An attorney for a man accused of illegally converting a warehouse where a fire killed three dozen people at an unlicensed concert said Monday he will ask a judge to a trial to a different California county after a judge threw out his plea bargain.
Alameda County Judge James Cramer stunned the courtroom on Friday when he tossed out a deal in which Derick Almena agreed to serve nine years in prison for no contest pleas to 36 counts of involuntary manslaughter.
Another man, Max Harris, agreed to a six-year term.
Almena’s lawyer, Tony Serra, says his client can’t get a fair trial in Alameda County after publicly admitting his guilt when he thought they had reached a plea agreement. A hearing has been scheduled for Friday.
Alameda County Judge Morris Jacobson last month helped broker an agreement between prosecutors and lawyers for Almena and Harris.
Almena rented and illegally converted an Oakland warehouse into a residence and entertainment venue he called the Ghost Ship. Almena hired Harris to collect rent and help schedule concerts.
The warehouse caught fire during an unlicensed concert on Dec. 2, 2016, and killed 36 people. Alameda County district attorney Nancy O’Malley charged the men after saying they turned the warehouse into a death trap by cluttering it with highly flammable materials and failing to make it safe for people to live and attend concerts in it.
The plea deal that Almena agreed to called for nine years in prison. Harris agreed to a six-year term and also pleaded no contest to 36 charges of involuntary manslaughter. Jacobson then scheduled a formal two-day sentencing hearing to give grieving families an opportunity to tell the court of their loss.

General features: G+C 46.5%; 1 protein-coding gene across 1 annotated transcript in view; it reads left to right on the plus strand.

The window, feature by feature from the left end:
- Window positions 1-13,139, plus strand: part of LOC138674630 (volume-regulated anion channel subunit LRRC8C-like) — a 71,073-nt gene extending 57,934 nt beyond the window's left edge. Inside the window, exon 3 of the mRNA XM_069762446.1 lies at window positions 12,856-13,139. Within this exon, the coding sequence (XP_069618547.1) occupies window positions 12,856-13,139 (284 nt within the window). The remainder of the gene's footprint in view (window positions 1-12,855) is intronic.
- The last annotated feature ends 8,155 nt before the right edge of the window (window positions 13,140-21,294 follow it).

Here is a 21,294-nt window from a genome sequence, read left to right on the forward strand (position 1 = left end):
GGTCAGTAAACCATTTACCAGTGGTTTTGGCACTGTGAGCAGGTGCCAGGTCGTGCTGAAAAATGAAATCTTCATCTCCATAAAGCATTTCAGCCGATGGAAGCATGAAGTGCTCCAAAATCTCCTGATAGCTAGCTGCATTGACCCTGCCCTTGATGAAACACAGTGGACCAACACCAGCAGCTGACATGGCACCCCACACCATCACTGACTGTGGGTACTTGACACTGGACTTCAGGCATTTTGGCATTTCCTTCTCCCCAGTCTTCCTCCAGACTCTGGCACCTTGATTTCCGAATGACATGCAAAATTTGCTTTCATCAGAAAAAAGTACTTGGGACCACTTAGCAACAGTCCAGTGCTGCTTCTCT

But Jacobson was unavailable on Thursday for the scheduled hearing and Judge James Cramer was called on to handle the sentencing. Cramer on Friday stunned prosecutors and defense attorneys alike when he rejected the plea agreement. After listening to a day-and-half of families angrily denouncing the deal as too lenient, Cramer ruled that Almena failed to take adequate responsibility.
Cramer did say Harris appeared to express genuine remorse. Harris’ attorney Tyler White said he’s hopeful that a separate plea deal with the same terms can still be arranged for Harris.
Serra said there’s the possibility of working out a new deal with prosecutors. But if that fails, Almena will have to face trial.
“My client publicly stated his guilt in a case with a large amount of publicity,” Serra said. “We will file a change of venue motion if it goes to trial.”
University of California, San Francisco law school professor David Levine said that the new judge was “not as invested in the deal” as the original judge who brokered the agreement.
“That left the door open for him to reject it,” Levine said.
Alameda County district attorney spokeswoman Teresa Drenick declined comment.
Legal experts said the judge’s rejection of the plea agreement was a surprise and a rare event.
“It sent ripples through the legal community,” said defense attorney Michael Cordoza, a former prosecutor.
Cardoza said both sides had good reasons to accept the deal. He said that Almena faced a life sentence. Meanwhile, he said prosecutors faced the possibility of a politically disastrous acquittal.
Cardoza also speculated that San Francisco Bay Area judges may also be a reluctant to be perceived as too lenient with prison sentences after Santa Clara County Judge Aaron Persky was recalled from office in June. Voters recalled Persky after he sentenced former Stanford University swimmer Brock Turner to six months in jail instead of a longer prison sentence for a sexual assault conviction.
Serra said it’s unclear what role if any the Perksy recall had on Cramer. But he agreed that the recall “at some level” may affect some judges.
This article provided by NewsEdge.